UAE scheme helping parents across the region master remote learning for disabled children
The sessions support families with the practical and emotional impact of remote study
The move to online learning during the Covid-19 pandemic created plenty of challenges and chief among those was determining how to support pupils with special educational needs.
A UAE organisation has come forward to support families of disabled children in managing distance learning.
The Bridges of Hope programme is organised by Zayed Higher Organisation for People of Determination.
It is helping parents in the UAE and beyond to help pupils stay focused during online lessons and manage their study timetables with minimal stress.
We learned how to understand our children and communicate with them and organise their lives
Um Hamad, a parent
Parents have been trained to cope with the needs of their children, whether through reading, writing, maths, speech therapy, occupational therapy or physical therapy.
“This is to train the parents to equip them with basic skills,” said Moza Al Salami, head of ZHO affiliate Al Ain Autism Centre.
“Parents are often under a lot of pressure while dealing with a child who has learning difficulties, both socially and psychologically.”
Pupils in the UAE returned to the classroom this year but children with autism and learning difficulties continue to attend school from home.
The ZHO programme started in January 2020 and was initially designed to address the behaviour and social skills of disabled children.
The first training session was organised at Mrajeeb Al Fhood camp for Syrian refugees in Jordan, and was attended by about 150 children and parents.
“We spent three days at the camp. We talked to the parents about the challenges they were facing and we built a sensory room for them,” Ms Al Salami said.
But when Covid-19 hit and classes moved online, the organisation switched its focus to parents who needed help with home schooling. It now offers online courses for adults.
“The idea was to train parents to become their child’s teacher at home and avoid negative behaviour,” she said.
Dr Al Salami said they encourage parents to set up a family learning schedule.
Consistency, predictability, and follow-through will ease the challenges for the parents and the children.
She has five tips that can help to make online learning easier and effective.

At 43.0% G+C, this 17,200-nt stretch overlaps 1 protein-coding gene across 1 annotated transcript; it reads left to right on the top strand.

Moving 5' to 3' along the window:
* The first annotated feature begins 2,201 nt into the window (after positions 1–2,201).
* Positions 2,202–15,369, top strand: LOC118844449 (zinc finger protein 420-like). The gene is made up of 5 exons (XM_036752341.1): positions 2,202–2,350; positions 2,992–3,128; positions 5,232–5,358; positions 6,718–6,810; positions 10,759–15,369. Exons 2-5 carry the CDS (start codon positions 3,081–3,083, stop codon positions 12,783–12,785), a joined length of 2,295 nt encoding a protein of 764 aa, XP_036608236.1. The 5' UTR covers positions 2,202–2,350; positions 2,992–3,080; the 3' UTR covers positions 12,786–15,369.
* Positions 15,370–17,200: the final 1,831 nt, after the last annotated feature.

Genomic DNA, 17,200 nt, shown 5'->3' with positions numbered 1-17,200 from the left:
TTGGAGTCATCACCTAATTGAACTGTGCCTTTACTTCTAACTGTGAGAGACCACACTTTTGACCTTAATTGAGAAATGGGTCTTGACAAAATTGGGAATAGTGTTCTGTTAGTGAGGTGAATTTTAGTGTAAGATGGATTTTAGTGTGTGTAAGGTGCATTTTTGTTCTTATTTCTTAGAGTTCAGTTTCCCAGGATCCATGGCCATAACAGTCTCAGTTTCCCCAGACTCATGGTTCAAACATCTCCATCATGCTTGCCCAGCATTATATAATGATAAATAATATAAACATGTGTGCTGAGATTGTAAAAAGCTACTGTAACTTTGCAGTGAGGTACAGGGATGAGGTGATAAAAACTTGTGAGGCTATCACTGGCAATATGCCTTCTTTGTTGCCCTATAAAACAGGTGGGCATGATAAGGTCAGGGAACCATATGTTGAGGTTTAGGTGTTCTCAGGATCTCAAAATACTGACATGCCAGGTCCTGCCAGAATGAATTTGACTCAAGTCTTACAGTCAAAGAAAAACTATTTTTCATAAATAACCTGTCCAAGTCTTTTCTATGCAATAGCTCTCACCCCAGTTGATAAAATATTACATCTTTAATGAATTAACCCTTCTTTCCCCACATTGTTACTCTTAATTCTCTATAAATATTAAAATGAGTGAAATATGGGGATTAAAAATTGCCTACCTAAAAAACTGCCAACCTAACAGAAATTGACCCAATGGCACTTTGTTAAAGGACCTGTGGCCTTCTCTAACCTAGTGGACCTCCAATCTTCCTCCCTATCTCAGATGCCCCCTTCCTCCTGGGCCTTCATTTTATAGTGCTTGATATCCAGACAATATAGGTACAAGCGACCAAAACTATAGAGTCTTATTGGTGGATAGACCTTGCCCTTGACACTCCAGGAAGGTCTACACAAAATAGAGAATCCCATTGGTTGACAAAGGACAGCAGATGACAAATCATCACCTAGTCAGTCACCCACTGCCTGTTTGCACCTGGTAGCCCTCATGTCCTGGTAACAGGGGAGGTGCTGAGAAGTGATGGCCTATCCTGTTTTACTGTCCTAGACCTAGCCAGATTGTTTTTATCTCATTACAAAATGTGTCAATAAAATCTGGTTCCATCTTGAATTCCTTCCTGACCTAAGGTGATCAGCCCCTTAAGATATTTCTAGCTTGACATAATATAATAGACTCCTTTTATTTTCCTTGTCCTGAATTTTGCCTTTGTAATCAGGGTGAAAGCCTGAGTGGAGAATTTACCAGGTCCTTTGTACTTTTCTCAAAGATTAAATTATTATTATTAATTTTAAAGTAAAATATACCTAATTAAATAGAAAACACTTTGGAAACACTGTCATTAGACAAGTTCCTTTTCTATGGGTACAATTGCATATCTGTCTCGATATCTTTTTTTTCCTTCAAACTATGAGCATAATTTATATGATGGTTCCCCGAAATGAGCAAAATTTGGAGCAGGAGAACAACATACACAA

1) Give the child enough time to co-operate and perform the requested task
2) Designate a special place for learning at home, preferably a quiet room with less distractions
3) Set a fixed timetable for learning that remains the same every day. This will help the child to remember it is study time and avoid confusion and chaos
4) Organise the study material in advance, and be well-prepared on how to teach and at what time
5) Provide moral and tangible incentives to encourage the pupil to study
“We also showed parents how to come up with a daily routine and trained them in teaching methods by using simple tools at home,” Dr Al Salami said.
Sixty-seven parents in Egypt attended the last course that was held between April 29 and May 1.
Similar courses have been organised for parents in the UAE and across the region.
Um Hamad, a parent in the UAE, benefited from the online programme.
“They showed me how to make things at home to teach my son,” said the 39-year-old Emirati.
“The courses for parents were comprehensive, they taught us from scratch.
“We learned how to understand our children and communicate with them and organise their lives.”
Her 14-year-old son, Hamad, started showing signs of autism when he was in grade 1, she said.
He stayed home for a few years and then started attending classes at Al Ain Autism Centre.
“He improved a lot, he started speaking, reading and writing,” she said.
“But when Covid-19 hit, he had to stay at home. It became very difficult, there was a lot of free time.
“The online course came at the right time. I have become his teacher at home and I have learned how to communicate with him.”
Shaimaa Ibrahim, 31, is the mother of eight-year-old Majed. She said her autistic son responds very well to discipline and structure.
“My problem was that I always felt guilty while dealing with him, so I wasn’t able to teach him,” said the Omani, whose husband is Emirati.
“He was our first-born and it was difficult to accept his situation.
“My mother-in-law saw early signs of autism when he was a baby but I refused to believe it and remained in denial.”
“My son goes to a specialist centre to learn and develop basic skills.
“The course gave me an insight on what to do.”
Updated: May 6, 2021 08:59 AM